February 3, 2016.
“Colorado Demoncratic Senator Gary Hart at the 1984 Democratic National Convention in San Francisco, California. Bella Abzug, Shirley Chisholm and Gloria Steinem are at the table. Congresswoman Patricia Schroeder is standing at right.” Photo by Nancy Wong via Wikipedia.
Gary Hart was running for President when I was at the Iowa Writers Workshop in 1984 and he came to the University to speak sometime before the caucuses. I went to hear him. I can still picture him in my mind: his big brown head above the heads of all around him, his long-jawed face deeply tanned, his smile broad and bright, youthful but not boyish, ruggedly handsome as the cowboy he wasn’t in any way despite being from cowboy country and with nothing about him suggesting the divinity student and aspiring minister he’d once been. But for the life of me I can’t remember what I thought of him or of his prospects of winning in the caucuses, taking the nomination, and defeating Reagan in the general election come November.
Considering who else was running---Walter Mondale, George McGovern, John Glenn, Fritz Hollings (Yes, the Democrats had two candidates who went by the name of Fritz.), Jesse Jackson, Alan Cranston, Reuben Askew---you’d think Hart would have been my guy or at least the guy I was most drawn to, unless it was Jackson, but I’m pretty sure I’d have remembered that.
It may be that I didn’t feel strongly about any of them because I didn’t think any of them had a hope in hell of beating Reagan and I was reserving my hopes and affections for 1988.
But it’s still curious to me that I didn’t caucus for Hart.
I caucused for George McGovern.
That was pure sentimentalism on my part. I did it for Pop Mannion. Pop had headed a slate of McGovern delegates in 1972. The slate lost. My sentimental hope was that I’d help send a McGovern delegate to the national convention who’d cast the vote for McGovern Pop hadn’t been able to in ‘72. There was zero chance that would happen, even if McGovern had survived the first round at our precinct. Which he didn’t.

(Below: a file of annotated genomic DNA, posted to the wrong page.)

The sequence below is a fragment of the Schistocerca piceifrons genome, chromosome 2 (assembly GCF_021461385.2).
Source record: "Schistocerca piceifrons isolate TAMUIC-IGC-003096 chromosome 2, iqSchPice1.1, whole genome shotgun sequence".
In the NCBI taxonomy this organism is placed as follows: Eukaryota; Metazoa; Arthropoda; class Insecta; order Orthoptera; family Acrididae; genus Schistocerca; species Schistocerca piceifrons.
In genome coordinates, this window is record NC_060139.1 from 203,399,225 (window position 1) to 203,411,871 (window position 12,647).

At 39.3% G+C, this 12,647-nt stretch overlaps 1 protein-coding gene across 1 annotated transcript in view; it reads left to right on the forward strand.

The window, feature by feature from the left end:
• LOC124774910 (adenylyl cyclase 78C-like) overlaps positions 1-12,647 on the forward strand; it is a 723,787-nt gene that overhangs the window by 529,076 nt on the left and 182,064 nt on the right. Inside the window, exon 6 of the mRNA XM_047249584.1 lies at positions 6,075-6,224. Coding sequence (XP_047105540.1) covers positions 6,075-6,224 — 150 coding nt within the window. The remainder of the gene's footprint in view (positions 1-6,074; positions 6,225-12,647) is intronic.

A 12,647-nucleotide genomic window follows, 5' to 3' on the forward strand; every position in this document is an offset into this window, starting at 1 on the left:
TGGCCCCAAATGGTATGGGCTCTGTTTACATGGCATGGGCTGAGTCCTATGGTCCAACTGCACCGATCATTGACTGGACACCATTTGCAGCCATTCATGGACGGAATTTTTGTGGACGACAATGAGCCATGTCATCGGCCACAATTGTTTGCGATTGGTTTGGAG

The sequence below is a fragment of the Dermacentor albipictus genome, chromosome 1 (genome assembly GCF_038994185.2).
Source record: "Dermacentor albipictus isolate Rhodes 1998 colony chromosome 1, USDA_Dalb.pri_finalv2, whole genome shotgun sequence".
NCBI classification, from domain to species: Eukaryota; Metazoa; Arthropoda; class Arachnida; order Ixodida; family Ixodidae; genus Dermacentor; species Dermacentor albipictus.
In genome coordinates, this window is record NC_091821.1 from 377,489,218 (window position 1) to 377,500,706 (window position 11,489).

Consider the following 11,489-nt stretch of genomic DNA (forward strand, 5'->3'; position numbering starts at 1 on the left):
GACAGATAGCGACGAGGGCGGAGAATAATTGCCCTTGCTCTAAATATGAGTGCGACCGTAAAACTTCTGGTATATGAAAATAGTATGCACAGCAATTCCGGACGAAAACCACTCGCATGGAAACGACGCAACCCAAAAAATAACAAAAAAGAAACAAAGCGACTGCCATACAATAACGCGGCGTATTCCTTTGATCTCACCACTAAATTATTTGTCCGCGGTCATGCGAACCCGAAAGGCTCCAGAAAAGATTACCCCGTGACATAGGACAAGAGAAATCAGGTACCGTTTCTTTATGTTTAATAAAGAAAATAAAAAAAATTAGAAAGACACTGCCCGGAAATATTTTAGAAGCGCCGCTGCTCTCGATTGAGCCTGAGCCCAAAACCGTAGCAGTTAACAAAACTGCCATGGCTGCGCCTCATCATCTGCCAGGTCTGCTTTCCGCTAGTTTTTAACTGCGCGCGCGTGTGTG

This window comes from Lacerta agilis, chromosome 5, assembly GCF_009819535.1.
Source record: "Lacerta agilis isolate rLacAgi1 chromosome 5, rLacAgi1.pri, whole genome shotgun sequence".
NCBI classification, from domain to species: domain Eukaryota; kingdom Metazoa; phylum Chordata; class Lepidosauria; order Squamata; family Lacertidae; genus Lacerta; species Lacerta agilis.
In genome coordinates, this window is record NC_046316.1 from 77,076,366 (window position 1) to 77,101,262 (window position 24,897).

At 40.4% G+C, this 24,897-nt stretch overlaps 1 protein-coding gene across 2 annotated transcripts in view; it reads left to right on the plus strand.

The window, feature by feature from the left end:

So the question I’m asking myself is how did I end up with the Mondale people in the second round after our little McGovern group was declared unviable?
Why didn’t I join the Hart people?
I’d like to think I wasn’t particularly drawn to Hart because I was out and out against him.
I don’t see how I could have been for any Democrat who’d run for the United States Senate on a platform of “open contempt” for the legacies of Franklin and Eleanor Roosevelt.
Hart was the rock star of the 1974 Democratic candidates. He wore expensive cowboy boots with his silk suits. Not really a populist, he was, however, a reformer: his big campaign play was publishing the names of his opponent’s contributors and the amounts they gave. Evans and Novak said Hart’s “abandoning abrasive liberal ideology for a bland moderate facade” was actually subterfuge. Clearly they had not read the book he’d published the year before about the McGovern campaign, Right from the Start. “American liberalism,” he had written in it, was “near bankruptcy.” And George McGovern, while he brought into liberal politics the greatest organizers in a generation, “did not bring in a new generation of thinkers. he did not because it isn’t there.” Hart’s billboards read, “They had their turn. Now it’s our turn.” His outmaneuvered opponent, the once-popular two-term conservative incumbent Peter Dominick, said Hart seemed to be “trying to get to the right of Attila the Hun.”
Hart seemed almost angrier at other Democrats than at Republicans. His stock speech, “The End of the New Deal,” argued that his party was hamstrung by the very ideology that was supposed to be its glory---that “if there is a problem, create an agency and throw money at the problem.” It included lines like “The ballyhooed War on Poverty succeeded only in raising the expectations, but not the living conditions, of the poor.” That was false: the poverty rate was 17.3 percent when LBJ’s Economic Opportunity Act was passed in 1964 and 11.2 percent as Gary Hart spoke. But such claims did appeal to the preconceptions of people who Hart claimed must become the new base of the Democratic Party: those in the affluent suburbs, whose political power had been quietly expanding during the 1960s through redistricting and reapportionment. He called those who “clung to the Roosevelt model long after it had ceased to relate to reality,” who still thought the workers, farmers, and blacks of the New Deal coalition were where the votes were, “Eleanor Roosevelt Democrats.” He held them in open contempt.
That’s from Rick Perlstein's indispensable The Invisible Bridge:The Fall of Nixon and the Rise of Reagan and Hart sounds like Paul Ryan in that passage, doesn’t he?
And Ronald Reagan.
Still, it seems odd to me that I’d have preferred Walter Mondale to to the dynamic and charismatic Hart no matter how much Hart was still sounding like the most egregious sort of New Democrat. Good old Fritz? Jimmy Carter’s Vice-President? Bland, predictable, no fire in the belly Fritz? And in 1984, Hart, along with the other Democrats in the race, would have been running hard against Reagan so maybe he’d changed his tune. I doubt that, though, considering he was touting himself as the candidate of “New Ideas” which implied Mondale was the candidate of the old ideas and Mondale was an unabashed and unapologetic son of the New Deal who’d have been proud to call himself an “Eleanor Roosevelt Democrat”.
Maybe it isn’t so odd that I preferred Mondale.
But it does seem odd that I don’t remember struggling with the choice of what group to caucus with next after McGovern was eliminated.